And so I think we're making good progress. I suspect we're going to have to start again next -- next year early. Because right now, my focus is to free up dollars for F.Y. '21 for our budget. And come January, we're going to start a different approach where we've got to do much more of a blank-sheet approach.
And again, it's not just fourth estate, it's all of the -- all of the services need to go through this so we can focus on the National Defense Strategy and get rid of legacy -- get rid of legacy programs and activities, and pivot toward the future.
Q: We should expect to see some major program cancellations and such?
SEC. ESPER: I'm not -- I -- it's hard for me to recall off the top of my head. It's -- nothing jumps to mind, but there's a lot of trimming, you know, reducing, some elimination, then we'll go through that.
And then, you know, there are a lot of -- a lot of parts in the -- in the fourth estate that are -- that are in law, and we'll -- we will probably have recommendations for Congress to consider as we get ways to find efficiency to help us pivot towards the National Defense Strategy.
Q: Specific follow up on Vindman, do you think ...
Q: No, I get it, I get it.
Do you expect him to stay at the White House though, does he finish his thing there, or is he sort of...
SEC. ESPER: I don't know. That's not my call. That's the national security adviser's call. I will say the national security adviser, Ambassador O'Brien's been very clear -- what he's trying to do -- God bless him -- he's trying to shrink the National Security Council back down to the size of what it was many, many years ago, before what I remember of the Bush administration, less than 100, so I don't know who is all part and parcel of that.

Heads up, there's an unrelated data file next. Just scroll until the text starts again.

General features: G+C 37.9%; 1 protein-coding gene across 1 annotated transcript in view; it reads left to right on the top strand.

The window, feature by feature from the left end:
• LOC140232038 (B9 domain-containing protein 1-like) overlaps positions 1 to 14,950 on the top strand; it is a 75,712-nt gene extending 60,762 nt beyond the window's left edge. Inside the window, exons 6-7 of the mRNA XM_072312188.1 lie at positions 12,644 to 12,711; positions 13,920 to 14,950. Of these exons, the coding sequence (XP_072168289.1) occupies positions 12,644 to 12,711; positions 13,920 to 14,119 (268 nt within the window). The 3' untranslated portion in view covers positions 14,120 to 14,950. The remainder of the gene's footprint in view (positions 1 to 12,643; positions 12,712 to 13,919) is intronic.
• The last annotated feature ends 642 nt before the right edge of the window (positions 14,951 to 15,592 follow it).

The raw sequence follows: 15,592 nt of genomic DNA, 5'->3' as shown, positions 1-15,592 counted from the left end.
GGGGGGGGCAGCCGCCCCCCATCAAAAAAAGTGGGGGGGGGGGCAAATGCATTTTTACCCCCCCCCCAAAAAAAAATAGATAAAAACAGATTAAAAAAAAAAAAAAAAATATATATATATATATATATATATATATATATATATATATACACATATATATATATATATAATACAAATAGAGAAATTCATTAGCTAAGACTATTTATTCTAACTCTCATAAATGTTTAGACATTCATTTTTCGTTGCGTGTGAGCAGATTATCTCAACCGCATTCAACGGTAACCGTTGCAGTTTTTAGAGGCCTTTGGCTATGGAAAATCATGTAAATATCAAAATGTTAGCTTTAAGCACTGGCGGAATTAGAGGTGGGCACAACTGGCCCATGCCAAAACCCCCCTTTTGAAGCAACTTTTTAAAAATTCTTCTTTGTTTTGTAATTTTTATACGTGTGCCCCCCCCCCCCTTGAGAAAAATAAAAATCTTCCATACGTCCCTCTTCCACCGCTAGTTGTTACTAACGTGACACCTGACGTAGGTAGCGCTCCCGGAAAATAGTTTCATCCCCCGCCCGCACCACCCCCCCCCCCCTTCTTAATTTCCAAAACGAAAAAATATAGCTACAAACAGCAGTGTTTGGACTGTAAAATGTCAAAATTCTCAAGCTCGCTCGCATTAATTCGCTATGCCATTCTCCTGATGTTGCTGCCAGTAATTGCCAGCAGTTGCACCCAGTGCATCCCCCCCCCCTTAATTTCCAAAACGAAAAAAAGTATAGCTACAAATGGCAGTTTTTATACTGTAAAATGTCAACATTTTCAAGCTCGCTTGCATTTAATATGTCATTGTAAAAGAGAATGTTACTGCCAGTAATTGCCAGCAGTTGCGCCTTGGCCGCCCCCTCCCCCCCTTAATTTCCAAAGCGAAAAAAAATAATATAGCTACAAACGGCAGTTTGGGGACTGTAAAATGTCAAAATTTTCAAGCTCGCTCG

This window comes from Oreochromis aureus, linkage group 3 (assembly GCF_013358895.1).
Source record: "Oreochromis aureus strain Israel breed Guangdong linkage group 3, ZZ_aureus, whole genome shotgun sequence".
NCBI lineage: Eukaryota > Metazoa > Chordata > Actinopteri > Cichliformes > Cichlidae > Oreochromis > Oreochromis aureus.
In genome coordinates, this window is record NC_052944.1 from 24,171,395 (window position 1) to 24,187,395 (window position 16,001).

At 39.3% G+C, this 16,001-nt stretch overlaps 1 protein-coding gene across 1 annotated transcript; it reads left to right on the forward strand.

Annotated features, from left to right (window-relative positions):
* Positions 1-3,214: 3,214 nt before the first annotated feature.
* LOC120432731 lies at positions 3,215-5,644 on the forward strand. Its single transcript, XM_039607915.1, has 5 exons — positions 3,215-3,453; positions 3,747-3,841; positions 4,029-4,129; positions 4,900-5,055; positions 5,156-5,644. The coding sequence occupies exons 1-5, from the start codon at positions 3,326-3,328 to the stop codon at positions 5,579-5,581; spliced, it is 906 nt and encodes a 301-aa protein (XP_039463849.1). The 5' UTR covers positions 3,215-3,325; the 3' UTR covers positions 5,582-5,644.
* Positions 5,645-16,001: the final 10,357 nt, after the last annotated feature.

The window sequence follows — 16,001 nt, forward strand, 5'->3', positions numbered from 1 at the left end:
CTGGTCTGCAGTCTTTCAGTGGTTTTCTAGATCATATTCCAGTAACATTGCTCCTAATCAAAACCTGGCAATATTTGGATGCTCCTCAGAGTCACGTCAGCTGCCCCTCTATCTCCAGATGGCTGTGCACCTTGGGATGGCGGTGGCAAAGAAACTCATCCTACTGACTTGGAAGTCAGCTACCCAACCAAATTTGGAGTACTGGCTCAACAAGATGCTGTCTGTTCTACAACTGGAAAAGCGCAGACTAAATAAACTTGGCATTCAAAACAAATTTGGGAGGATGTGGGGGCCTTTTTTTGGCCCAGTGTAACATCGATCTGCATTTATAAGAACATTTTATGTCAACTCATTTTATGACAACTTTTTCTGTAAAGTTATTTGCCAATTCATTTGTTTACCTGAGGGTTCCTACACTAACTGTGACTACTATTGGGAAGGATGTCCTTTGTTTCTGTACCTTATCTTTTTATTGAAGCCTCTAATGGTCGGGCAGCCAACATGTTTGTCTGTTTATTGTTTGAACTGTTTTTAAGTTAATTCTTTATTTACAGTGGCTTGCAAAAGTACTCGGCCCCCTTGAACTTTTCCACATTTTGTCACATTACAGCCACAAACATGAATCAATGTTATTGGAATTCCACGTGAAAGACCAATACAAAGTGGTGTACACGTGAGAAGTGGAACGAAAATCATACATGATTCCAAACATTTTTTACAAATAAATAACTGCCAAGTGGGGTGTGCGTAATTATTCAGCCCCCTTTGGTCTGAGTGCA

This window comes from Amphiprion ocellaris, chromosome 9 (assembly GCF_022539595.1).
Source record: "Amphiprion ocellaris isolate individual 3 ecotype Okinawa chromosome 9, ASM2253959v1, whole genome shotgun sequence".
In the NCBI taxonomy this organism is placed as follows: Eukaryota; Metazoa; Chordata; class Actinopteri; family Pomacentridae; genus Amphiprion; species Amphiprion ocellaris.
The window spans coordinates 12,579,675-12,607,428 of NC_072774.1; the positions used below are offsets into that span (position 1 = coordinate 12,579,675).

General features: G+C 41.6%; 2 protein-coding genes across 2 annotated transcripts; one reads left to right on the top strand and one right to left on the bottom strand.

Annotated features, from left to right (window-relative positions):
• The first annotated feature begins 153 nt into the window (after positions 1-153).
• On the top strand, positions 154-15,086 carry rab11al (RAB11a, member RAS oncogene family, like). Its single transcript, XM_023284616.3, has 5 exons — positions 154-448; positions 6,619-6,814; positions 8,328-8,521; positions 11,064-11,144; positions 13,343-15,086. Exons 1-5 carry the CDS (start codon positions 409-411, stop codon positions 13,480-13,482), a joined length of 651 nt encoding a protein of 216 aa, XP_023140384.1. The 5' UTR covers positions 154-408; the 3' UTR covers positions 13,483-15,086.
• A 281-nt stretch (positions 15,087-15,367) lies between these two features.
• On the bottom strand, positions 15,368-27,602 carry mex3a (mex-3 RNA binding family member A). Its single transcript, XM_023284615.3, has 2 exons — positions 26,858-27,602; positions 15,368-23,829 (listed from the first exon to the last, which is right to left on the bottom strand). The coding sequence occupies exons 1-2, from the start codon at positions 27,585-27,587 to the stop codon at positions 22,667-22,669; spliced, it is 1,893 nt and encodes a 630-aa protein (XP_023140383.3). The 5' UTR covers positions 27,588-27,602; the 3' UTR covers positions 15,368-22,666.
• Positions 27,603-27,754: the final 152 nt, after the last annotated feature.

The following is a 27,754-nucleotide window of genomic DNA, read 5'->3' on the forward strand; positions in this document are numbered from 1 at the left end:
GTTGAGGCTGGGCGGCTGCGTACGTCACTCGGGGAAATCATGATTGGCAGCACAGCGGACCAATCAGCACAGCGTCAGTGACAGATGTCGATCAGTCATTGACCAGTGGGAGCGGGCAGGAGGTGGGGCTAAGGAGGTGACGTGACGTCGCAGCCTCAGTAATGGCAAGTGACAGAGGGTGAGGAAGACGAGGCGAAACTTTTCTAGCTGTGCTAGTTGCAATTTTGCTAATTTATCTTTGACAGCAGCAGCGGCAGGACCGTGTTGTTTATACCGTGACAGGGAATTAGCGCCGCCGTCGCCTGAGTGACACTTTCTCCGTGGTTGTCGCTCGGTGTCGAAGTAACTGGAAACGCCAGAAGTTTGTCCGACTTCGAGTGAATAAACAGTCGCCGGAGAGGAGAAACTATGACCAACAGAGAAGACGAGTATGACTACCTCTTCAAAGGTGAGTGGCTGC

I wouldn't read anything into that. O'Brien announced that a long time ago, well before I think any of this other stuff came out. So, and I hope he does. I think the National Security Council staff needs to shrink and focus on coordinating between the departments.
Q: (Inaudible) General Milley said yesterday, he said around 500 to 600 people would stay in Syria. When do you expect to reach they'll reach that -- that point? Is that months away, or///
SEC. ESPER: No, what -- what he should have said too -- I mean, that's roughly the number, but we're still wait for the commander's going to come back and brief me sometime soon on the specifics that he's seeking, and I'll have the chance to look at that, and with general military -- General Milley's advice, either, you know, make modifications or simply affirm them.
Q: OK, so not necessarily set in stone either?
SEC. ESPER: No, these will -- these -- you know, when you're talking about deployments, people coming in and going out day after day. So that's why Milley said 500 to 600, that's right; 500ish, 600ish, that's about right. I think on any day of the week, anybody that serves in the military will tell you that your count changes every single day.
Q: Sure. So I mean -- but I mean you're not going to get -- that number may not be (inaudible) for weeks or months right?
SEC. ESPER: No, we're still withdrawing people from northeast Syria. So that's -- that's ongoing. That's going to take probably a couple -- a couple weeks or more. So we'll be drawing down. We'll update -- whoever these reports from senior anonymous defense officials are saying we're going to 950 people is not accurate, and I don't know why -- who's saying that or why people print that that, but that's not accurate.
Again, Milley's number is roughly right, but we'll see. Based on what the commander says, it could be high or it could be low.
SEC. ESPER: I'm not worried about it.
Q: A lot of people are wondering about that, though.
SEC. ESPER: What's that?
Q: A lot of people are wondering about the retaliation aspect.